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Apple and Other Mobile App Distributors Agree to New Privacy Policy Notification Standards

The California Attorney General's office today announced that Apple, Google, and other companies running mobile app marketplaces have agreed to implement new standards for notifying users of privacy policies associated with apps offered in their stores. The provisions will require that developers of apps that collect personal information include privacy policies with their app sthat can be viewed directly from the store before downloading the apps themselves.
Attorney General Harris forged the agreement with six companies whose platforms comprise the majority of the mobile apps market: Amazon, Apple, Google, Hewlett-Packard, Microsoft and Research In Motion. These platforms have agreed to privacy principles designed to bring the industry in line with a California law requiring mobile apps that collect personal information to have a privacy policy. The majority of mobile apps sold today do not contain a privacy policy.
Links to privacy policies will be in consistent locations within the App Store and other marketplaces, offering users the ability to view the policies at a glance. Developers who do not comply with these requirements can be charged under California law, and Apple and the other companies signing on to the agreement have pledged to educate developers about privacy policy requirements and help them to meet the standards.

Finally, the agreement requires that the companies provide simple methods for users to report apps that do not comply with privacy requirements, as well as systems for dealing with those reports.

Following publicity about location-tracking and privacy on mobile devices last year, U.S. Senator Al Franken sent letters to Apple and Google specifically asking if they would be willing to require clear privacy policies for apps distributed through their stores.

Apple's Bud Tribble had noted during a Senate hearing on mobile privacy that privacy policies from developers would not go far enough in protecting users' information, arguing that Apple's own efforts to provide visual indicators of information sharing such as an icon becoming visible when the user's location is being transmitted are more effective at policing privacy issues.

Top Rated Comments

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33 months ago
I can't believe this is seen as an answer to anything - a link to pages of legalese in which some important information is buried. When will we have some real privacy regulation in this country?
Rating: 8 Votes
33 months ago
On an unrelated topic: who else is dying to see some new iPad 3 rumors/news? :)
Rating: 7 Votes
33 months ago
That's the problem, no one reads the privacy policy. The "sharing location" icon works much better. They should have something similar for apps that use other information like your contacts, etc...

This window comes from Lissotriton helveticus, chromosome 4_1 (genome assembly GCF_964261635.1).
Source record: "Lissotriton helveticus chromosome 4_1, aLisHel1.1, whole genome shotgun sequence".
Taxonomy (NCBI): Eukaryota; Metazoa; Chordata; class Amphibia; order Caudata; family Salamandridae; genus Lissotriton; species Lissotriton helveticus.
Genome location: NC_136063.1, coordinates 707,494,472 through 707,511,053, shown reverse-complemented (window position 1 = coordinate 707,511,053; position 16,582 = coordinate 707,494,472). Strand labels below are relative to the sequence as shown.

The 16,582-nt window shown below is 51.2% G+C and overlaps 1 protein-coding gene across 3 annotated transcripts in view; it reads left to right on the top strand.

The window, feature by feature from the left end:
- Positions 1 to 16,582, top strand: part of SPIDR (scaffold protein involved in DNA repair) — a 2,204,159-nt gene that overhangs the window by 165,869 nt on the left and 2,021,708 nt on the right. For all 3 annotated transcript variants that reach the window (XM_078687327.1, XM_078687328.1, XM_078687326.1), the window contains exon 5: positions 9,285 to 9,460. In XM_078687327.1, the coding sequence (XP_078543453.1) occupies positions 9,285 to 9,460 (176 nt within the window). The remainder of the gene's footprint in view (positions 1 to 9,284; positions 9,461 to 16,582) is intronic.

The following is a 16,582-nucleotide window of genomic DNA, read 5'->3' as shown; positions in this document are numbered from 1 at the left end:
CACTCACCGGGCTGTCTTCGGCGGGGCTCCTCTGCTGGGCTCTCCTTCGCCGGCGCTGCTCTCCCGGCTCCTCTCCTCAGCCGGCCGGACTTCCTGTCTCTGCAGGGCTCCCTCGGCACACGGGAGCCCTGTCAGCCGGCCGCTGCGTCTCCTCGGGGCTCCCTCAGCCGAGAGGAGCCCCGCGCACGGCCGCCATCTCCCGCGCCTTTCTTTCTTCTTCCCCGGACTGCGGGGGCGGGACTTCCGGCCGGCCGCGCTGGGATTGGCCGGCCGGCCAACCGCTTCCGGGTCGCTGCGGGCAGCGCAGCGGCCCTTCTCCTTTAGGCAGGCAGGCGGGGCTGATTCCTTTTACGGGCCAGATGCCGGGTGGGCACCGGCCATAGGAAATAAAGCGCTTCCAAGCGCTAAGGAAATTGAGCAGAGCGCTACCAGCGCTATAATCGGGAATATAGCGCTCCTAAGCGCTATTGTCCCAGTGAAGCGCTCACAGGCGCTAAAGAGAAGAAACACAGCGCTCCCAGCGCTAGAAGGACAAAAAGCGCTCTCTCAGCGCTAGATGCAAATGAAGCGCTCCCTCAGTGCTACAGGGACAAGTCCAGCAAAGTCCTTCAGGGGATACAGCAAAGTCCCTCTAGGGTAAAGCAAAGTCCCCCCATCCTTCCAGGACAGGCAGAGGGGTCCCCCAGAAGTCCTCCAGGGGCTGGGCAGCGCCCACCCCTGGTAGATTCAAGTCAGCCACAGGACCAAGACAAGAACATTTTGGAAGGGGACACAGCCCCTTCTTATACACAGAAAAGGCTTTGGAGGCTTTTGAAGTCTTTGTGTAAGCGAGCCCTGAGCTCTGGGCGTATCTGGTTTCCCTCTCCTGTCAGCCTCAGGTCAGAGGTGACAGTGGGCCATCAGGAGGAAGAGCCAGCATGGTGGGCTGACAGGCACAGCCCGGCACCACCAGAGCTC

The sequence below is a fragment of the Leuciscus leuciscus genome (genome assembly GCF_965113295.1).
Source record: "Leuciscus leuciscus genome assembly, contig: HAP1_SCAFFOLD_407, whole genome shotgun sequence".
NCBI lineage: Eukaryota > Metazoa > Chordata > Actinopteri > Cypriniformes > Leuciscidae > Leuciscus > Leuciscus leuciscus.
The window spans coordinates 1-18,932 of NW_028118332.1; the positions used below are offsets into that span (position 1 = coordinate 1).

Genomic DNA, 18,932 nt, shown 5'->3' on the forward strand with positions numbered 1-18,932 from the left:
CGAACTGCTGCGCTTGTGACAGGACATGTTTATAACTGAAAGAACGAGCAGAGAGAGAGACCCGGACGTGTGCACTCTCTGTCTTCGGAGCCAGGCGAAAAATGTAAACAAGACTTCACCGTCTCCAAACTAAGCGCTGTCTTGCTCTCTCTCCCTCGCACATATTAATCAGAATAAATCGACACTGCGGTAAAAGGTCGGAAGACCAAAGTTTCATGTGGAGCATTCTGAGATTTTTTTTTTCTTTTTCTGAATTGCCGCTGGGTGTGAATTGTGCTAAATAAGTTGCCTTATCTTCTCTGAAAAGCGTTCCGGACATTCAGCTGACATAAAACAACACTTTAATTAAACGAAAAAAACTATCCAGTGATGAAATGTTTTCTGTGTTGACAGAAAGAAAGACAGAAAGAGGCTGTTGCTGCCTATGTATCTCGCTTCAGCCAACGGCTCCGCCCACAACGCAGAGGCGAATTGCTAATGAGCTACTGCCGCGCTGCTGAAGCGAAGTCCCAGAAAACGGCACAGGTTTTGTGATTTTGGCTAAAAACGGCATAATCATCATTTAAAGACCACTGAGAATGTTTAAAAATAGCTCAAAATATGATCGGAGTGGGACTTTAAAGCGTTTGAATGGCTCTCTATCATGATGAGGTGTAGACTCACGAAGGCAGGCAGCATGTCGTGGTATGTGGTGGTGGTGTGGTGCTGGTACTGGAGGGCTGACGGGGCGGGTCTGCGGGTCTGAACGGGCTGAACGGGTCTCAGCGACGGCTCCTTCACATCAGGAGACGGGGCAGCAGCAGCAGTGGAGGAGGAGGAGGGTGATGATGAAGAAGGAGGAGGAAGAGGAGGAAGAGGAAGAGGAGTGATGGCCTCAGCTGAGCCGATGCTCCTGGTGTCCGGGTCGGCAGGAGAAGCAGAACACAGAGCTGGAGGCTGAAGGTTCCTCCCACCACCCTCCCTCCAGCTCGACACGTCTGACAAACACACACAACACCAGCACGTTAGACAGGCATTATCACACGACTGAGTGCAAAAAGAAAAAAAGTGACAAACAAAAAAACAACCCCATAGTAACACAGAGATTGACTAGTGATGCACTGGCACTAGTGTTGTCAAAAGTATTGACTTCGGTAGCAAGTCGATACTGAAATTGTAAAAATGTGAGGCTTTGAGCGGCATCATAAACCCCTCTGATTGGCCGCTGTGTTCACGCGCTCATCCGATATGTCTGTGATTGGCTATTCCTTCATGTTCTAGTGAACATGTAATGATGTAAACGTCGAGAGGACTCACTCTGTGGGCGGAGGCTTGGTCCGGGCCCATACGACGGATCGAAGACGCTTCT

Rating: 6 Votes
33 months ago
Seems right.
Rating: 4 Votes
33 months ago
I want just a switch in system setting to block my adress book or SMS or whatever being accessed by apps; very simple. Similar to location services.
Rating: 4 Votes
33 months ago
So. Basically this new standard just tells devs to include a statement that they are collecting your address book but there is still no way to disable it. It's either use my app and I collect you address book or don't use my app.

:confused:
Rating: 4 Votes
33 months ago
I think more than "fine print" disclosures are needed.
Rating: 3 Votes
33 months ago
Hewlett-Packard?

Edit: Forgot about the TouchPad. That's kind of sad actually.
Rating: 3 Votes
33 months ago
The iOS API update will require you to give permission for an app to access your address book, just as it does with location data today.

The Privacy Policy is for the LAWYERS, not for the USERS. It's a knee jerk reaction and new legislation because we somehow keep electing lawyers to public office - and lawyers make laws... Every problem solution requires a new law and associated hoop jumping.

No one will read the Privacy Policies. It's just another Accept button to press during the purchase process.

It also is not required to give Apple teeth to dump a developer - they have that today. It will make it easier for lawyers to file against a developer in violation though, and after all, the guys we elect as politicians need to keep their law offices busy filing those class action suits...
Rating: 3 Votes
33 months ago
There is an app (plug-in?) that I downloaded which blocks all the various networks and companies for gaining information when you use an app or visit a website. It's called "Do Not Track Plus". I found it through CNET's Security Newsletter. I appears to block such information gathering sources as Google Analytic, Quantcast, ad tracking organizations and the like.

Perhaps it's worth looking into, in addition to whatever privacy notices one is encouraged to read. This seem to take action on the privacy front. You can check it out on www.Abine.com.
Rating: 2 Votes

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